Too much to ask of one room? We have a few tips to help you stay organised and focused.
1. Green up the space
When you’re deep in deadlines, anything that might add serenity to your workspace is welcome. Potted plants are a great way to cut stress by introducing a nod to nature and giving a boost to your physical health by improving air quality.
“Use a palm tree to bring the outside in and bring calm to the room,” says interior designer Natalee Bowen of Indah Island. Other potted winners, which can survive a little neglect in busy periods, include peace lilies, mother-in-law’s tongue, Zanzibar gem or, for trailing charmingly off a high shelf, chain of hearts.
2. Try multi-sensory styling
“It’s important to consider all of the senses in any room, but in the study especially,” says stylist Chris Carroll of TLC Interiors, who suggests using fragrance as a tool to help you feel comfortable and focused. Lavender is said to reduce stress, and cinnamon to overcome mental fatigue; try an Air Wick Cinnamon Chai & Smooth Cream diffuser for a hit of the latter.
“Colour in a study is personal, but try to keep intense tones and patterns to a minimum”Chris Carroll
3. Have a light-bulb moment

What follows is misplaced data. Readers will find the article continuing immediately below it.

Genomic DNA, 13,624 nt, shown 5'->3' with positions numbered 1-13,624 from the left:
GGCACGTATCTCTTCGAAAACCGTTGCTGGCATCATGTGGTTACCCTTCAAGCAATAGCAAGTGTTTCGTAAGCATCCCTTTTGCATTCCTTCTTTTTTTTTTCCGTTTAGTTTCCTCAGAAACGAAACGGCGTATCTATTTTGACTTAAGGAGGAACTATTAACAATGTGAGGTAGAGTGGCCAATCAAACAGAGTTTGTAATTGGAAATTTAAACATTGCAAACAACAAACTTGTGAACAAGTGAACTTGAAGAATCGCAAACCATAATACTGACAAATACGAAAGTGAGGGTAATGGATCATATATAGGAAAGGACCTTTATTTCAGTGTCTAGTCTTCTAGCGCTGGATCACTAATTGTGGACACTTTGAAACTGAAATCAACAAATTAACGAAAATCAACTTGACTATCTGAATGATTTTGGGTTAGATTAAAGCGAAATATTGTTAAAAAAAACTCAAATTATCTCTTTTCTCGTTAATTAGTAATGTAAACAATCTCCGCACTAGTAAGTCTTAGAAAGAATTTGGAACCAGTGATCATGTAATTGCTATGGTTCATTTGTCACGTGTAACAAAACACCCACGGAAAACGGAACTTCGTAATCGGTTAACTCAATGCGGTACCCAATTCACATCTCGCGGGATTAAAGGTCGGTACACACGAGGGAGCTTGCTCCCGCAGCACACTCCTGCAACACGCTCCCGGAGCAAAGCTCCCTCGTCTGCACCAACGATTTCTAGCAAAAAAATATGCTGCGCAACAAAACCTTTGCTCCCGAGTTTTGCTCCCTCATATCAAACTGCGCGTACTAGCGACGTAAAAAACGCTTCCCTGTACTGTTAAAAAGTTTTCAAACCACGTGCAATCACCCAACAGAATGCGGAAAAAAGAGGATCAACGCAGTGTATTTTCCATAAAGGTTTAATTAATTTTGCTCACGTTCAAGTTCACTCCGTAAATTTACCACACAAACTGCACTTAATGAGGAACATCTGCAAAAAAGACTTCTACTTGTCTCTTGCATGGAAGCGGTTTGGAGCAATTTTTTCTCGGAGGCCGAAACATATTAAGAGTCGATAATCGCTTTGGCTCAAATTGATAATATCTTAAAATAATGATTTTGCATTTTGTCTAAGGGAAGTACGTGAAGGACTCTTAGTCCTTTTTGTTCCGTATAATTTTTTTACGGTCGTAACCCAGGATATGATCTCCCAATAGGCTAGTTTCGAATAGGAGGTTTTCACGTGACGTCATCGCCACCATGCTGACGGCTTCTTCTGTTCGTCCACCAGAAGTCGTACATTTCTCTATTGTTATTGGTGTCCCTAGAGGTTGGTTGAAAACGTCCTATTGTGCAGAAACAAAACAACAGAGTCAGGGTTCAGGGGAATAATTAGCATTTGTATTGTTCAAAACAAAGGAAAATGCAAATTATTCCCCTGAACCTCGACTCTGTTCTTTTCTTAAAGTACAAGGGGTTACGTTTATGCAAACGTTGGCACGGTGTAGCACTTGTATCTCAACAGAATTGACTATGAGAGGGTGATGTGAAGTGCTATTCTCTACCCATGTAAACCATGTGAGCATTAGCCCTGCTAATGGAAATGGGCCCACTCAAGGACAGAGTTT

Just as in any other room, lighting can make your study sing. “Many of us use our study at night, so mood lighting is key,” says Chris. “Opt for lighting that’s slimline and doesn’t present too much visual bulk. A desk lamp with a rotating head is good because you control the direction and intensity of the light.”
4. Create a personal vignette
Unleash inspiration to create a beautiful scene with objects that speak to you. This is also a great way to create breathing space on shelves that might otherwise be a solid wall of files. Choose pieces that are unique, personal to you or that make you smile.
5. File it under fabulous
When it comes to work spaces, cleanliness is next to productiveness. But for a space that puts the ‘home’ in home office, try thinking outside the filing cabinet. Stock up on small storage boxes to be displayed on floating shelves – soft grey is soothing and non-distracting, or go for colour if bright hues jump-start your mental processes. “Felt storage boxes and baskets add textural interest,” says Chris.
Avoid visual clutter. Keep the actual desk surface completely clear of all but the necessities – computer, in-tray – and one or two joyful decorative objects.
Take a peek at illustrator Kellie Hess' home office here.